2. The "Transfusion" Vampire 
This is a system is where a vampire does not technically have a digestive system, but rather a large and elaborate cardio-vascular system that allows for the introduction of new blood. 
It goes like this: Vampire drinks blood - Blood runs into something I can only describe as a "holding cell" as its cleaned of toxins such as various kinds of drugs including alcohol, caffeine, etc - after the blood is cleaned it is then slowly introduced to the vampires own bloodstream, the earlier mention toxins are then released from the body through a vampires hair and nails. 
Now you're asking "well how the hell does that affect my vampire?" Well quite simply my dear Watson. If your vampire has one of these systems and then through an accident (by forgetting) or sheer stupidity decides to try and eat normal food or drink a normal drink (including water) they could very well die in the next 48 hours from it. Your vampire would become horrifically ill very very quickly  because you've essentially injected them with puree cheeseburger, which will eventually float  to their brains and other internal organs and wreck all kind of havoc unless it is removed from the vampires system ASAP. In this map your vampire would not have a bladder and have no use for a bathroom except for maybe if they ate normal food and needed to violently expel it as quickly as possible.
Either way having vampire eat food or not eat food is really the author's choice but if you are going to have a vampire going through the KFC takeout make sure to explain WHY they can eat food, and if you are going to go through with an eating vampire keep their food simple. No matter what they're built to take simple nutrients, not an all you can eat curry buffet.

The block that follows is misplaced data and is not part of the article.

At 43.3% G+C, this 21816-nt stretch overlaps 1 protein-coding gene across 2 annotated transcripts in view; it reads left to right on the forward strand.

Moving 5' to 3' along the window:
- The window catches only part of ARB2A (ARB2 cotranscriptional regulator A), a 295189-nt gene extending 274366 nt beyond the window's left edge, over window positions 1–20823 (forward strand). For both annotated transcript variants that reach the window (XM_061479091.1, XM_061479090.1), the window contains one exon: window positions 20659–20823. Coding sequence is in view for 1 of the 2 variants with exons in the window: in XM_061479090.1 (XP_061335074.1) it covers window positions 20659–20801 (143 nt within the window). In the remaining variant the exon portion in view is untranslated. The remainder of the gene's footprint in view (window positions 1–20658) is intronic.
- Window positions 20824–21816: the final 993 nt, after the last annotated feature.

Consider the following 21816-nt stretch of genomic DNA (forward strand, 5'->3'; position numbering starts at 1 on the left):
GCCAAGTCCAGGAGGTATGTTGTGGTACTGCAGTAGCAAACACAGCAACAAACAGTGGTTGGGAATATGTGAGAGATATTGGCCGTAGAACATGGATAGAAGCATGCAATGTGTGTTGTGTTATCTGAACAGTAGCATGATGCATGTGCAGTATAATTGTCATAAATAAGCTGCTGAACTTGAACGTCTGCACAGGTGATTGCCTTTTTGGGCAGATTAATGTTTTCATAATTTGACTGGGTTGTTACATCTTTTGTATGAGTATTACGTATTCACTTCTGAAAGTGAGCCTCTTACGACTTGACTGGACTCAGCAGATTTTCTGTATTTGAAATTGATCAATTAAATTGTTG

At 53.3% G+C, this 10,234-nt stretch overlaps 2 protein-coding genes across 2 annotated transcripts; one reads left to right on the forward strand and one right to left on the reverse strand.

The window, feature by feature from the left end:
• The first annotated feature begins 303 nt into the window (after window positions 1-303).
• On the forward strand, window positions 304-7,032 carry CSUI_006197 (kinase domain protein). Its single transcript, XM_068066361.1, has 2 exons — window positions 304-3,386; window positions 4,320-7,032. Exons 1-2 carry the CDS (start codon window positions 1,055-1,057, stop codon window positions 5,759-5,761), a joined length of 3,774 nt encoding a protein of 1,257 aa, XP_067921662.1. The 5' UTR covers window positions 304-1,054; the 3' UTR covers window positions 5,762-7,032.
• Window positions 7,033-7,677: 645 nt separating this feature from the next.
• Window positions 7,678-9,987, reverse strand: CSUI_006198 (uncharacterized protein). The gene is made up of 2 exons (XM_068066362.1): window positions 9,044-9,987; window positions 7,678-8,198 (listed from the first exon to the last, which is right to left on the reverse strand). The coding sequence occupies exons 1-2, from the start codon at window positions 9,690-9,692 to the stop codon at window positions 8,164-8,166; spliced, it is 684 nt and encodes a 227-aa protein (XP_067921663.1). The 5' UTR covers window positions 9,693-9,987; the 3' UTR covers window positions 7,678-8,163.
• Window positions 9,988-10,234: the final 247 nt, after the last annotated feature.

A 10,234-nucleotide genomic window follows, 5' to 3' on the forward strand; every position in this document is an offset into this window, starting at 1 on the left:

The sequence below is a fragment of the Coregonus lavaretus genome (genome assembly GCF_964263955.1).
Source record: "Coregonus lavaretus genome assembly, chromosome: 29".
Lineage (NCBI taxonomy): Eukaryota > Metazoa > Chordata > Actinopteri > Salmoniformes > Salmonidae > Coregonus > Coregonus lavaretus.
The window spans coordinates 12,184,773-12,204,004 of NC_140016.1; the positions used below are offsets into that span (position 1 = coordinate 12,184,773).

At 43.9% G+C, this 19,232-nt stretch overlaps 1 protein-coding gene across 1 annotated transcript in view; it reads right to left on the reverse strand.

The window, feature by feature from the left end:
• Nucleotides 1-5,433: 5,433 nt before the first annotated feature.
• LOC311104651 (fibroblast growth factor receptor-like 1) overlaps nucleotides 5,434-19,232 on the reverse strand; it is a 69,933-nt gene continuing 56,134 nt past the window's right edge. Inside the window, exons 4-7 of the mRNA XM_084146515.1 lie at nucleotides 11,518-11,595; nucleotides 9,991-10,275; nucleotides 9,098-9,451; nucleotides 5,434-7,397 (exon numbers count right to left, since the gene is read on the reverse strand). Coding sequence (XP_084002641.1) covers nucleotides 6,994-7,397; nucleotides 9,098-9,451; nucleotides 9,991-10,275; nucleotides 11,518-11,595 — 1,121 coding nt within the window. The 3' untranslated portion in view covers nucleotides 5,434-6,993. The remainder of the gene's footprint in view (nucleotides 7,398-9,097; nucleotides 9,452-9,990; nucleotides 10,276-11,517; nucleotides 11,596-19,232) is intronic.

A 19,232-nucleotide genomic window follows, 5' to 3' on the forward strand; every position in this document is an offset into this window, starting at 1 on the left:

Guest Post On YA Highway

This time I actually guest posted on YA Highway. It's a pretty awesome blog run by a group of authors. Among them is Kody Keplinger, author of The Duff, and Kirsten Hubbard, author of Like Madarin. But I'm sure you guys already knew that. Anyway, you can find the article here.

Friday, March 25, 2011

Interview With Hannah Moskowitz, Author of Invincible Summer

I'm not a big fan of Urban Fantasy or Paranormal Romance, so when I read Phoebe North's review of Invincible Summer I knew it was a book that I'd enjoy. Although the cover is misleading--it makes it look like a Sarah Dessen knock-off even though it's more like a John Green book--I decided to give it a go. No offense to any Sarah Dessen fans out there. I like her books too, but you have to admit, they are rather repetitive.

Anyway, after I finished Invincible Summer, I wanted to know about the process behind the book. That's where this interview comes in. Hannah Moskowitz was nice enough to go back and forth with me on some questions I had about the book, so here's the interview below.

Me: As of late, many female authors are trying their hand at writing male narrators. Unfortunately, the boy often comes off as sounding too feminine or too sex crazed. As a female, how hard is it to capture the voice of a male narrator? What tips would you offer to females writing teenage boys?

HM: Writing as a boy has always been easier for me, but that doesn't mean I'm an expert! Some people find my male voices believable and some don't. But that's true with every author, I think. I've read men doing male voices that I didn't believe, too!